A group of scientists advising the Ford government say that the fourth wave of the pandemic appears to have “flattened” but they are warning that there is “no wiggle room” with new modelling now pointing to an exponential rise in cases should restrictions be lifted prematurely.

The projections, released by Ontario’s Science Advisory Table on Tuesday afternoon, suggest that the rolling seven-day average of new cases is on track to hover under 1,000 through much of October before rising to around 1,500 by the beginning of November, assuming there is no change in policy or behaviour.

But the projections warn that should Ontario lift most remaining restrictions, a scenario that the scientists concede is unlikely, case counts would likely surpass 5,000 by the end of November.

In a more optimistic scenario, based on a 25 per cent reduction in transmission, case counts would steadily decline and dip down to a few hundred a day by November.

“There is a wide range for case projections, reflecting the fragile situation and high degree of instability as colder weather approaches with more time indoors,” a presentation accompanying the new figures states. “Continued control over case growth requires high vaccination rates in the eligible population, continued public health measures, and a flattening of growth in mobility.”

The last projections released by the science table back on Sept. 1 warned that daily case counts could reach 4,000 a day by October if the province continued along the trajectory it was on then.

But the projections also suggested that Ontario could see case counts begin to decline so long as residents reduced their contacts marginally and the province has, in fact, charted closer to that “best case scenario” with it’s rolling seven-day average now standing at 606, down from 701 on Sept. 1.

In a series of messages posted to Twitter on Tuesday afternoon, the science table said that Ontario is currently “walking a narrow ledge” with case counts increasing in 19 of the province’s 34 health units as well as among the cohort of school-aged children that are not yet eligible to be vaccinated (ages 5 to 11).

The scientists also warned that it is “too early to see the impact of increased contacts with return to school and workplaces,” creating further uncertainty as we head into October.

“The bottom line: we’re doing well for now. But if we want to control cases, hospitalizations and deaths we must increase vaccination rates again and keep current public health measures to limit contacts until many more (& younger) Ontarians are vaxxed,” they said.

Modelling health units

Hospitalizations are likely to rise but not rapidly

Hospitalizations in Ontario slowly rose through much of August as the Delta-driven fourth wave of the pandemic unfolded but have been relatively stable for several weeks now.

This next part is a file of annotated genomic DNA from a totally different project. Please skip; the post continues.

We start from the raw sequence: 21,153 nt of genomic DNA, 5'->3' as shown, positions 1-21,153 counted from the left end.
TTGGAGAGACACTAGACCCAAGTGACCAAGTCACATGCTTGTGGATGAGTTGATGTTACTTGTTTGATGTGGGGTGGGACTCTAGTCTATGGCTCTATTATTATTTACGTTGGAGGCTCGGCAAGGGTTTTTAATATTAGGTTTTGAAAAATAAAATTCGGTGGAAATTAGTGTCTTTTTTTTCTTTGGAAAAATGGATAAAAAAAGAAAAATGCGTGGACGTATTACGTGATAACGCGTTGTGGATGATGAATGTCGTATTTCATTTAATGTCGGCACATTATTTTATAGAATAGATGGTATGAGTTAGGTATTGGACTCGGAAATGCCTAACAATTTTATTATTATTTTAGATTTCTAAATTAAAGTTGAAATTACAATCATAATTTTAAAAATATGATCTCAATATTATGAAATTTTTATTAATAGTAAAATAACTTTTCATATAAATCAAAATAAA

The modelling released by the science table on Tuesday said that the current trajectory that we are on suggests that there will be a gradual increase in the number of COVID patients in the ICU from 180 as of Monday night to closer to 300 by the end of October.

But it also says that any high risk of a rapid increase in ICU occupancy can be negated “with a cautious approach and early contact reductions.”

In fact, the scientists say that Ontario’s favourable situation compared to some other provinces is likely due to the fact that “we’ve kept enough public health measures in place to keep some control on contacts,” even as businesses reopened and larger gatherings were permitted.

“Today’s modelling further reinforces that as a result of Ontario’s extremely cautious approach, including maintaining strong public health measures such as indoor masking, the province’s public health and health care indicators remain stable or are improving,” a spokesperson for Minister of Health Christine Elliott said in a statement provided to media outlets following the release of the latest modelling. “In fact, Ontario continues to report one of the lowest rates of active cases in the country, well below the national average, as we have trended toward the best-case scenario projected in the last modelling.”

Modelling hospital admissions

Long COVID could place ‘significant burden’ on healthcare system

The latest modeling was posted directly to the science table’s website on Tuesday afternoon as the group passed up on holding a press conference to provide additional context for the second time in a row, despite regularly doing so throughout much of the pandemic.

Their findings, outlined in a 19-slide presentation, paints a largely optimistic picture when it comes to the next few months in Ontario, especially when contrast against the backdrop of a decision to limit elective care and implement aspects of a triage protocol in Alberta as the healthcare system there comes under enormous strain.

That said it does warn of difficult road ahead as Ontario tries to chart a course out of the pandemic.

It says that about one in 10 individuals with COVID-19 infections will continue to have symptoms lasting more than 12 weeks, likely resulting in a “significant burden” on the healthcare system.

The scientists also point out that there is already increased evidence of new chronic disease among those who have contracted COVID-19 and “higher healthcare utilization.”

Meanwhile, in a statement issued late on Tuesday afternoon NDP Leader Andrea Horwath said that the latest projections show that the “danger to children is real.”

She said that “Ontario should be doing everything in its power to stop the spread of COVID-19 among school-aged children, particularly those too young to be vaccinated.”

“Unfortunately, Doug Ford has refused to spend the necessary money to protect our kids. Instead of pinching pennies, the Ford government must invest immediately in our children’s health,” the statement reads.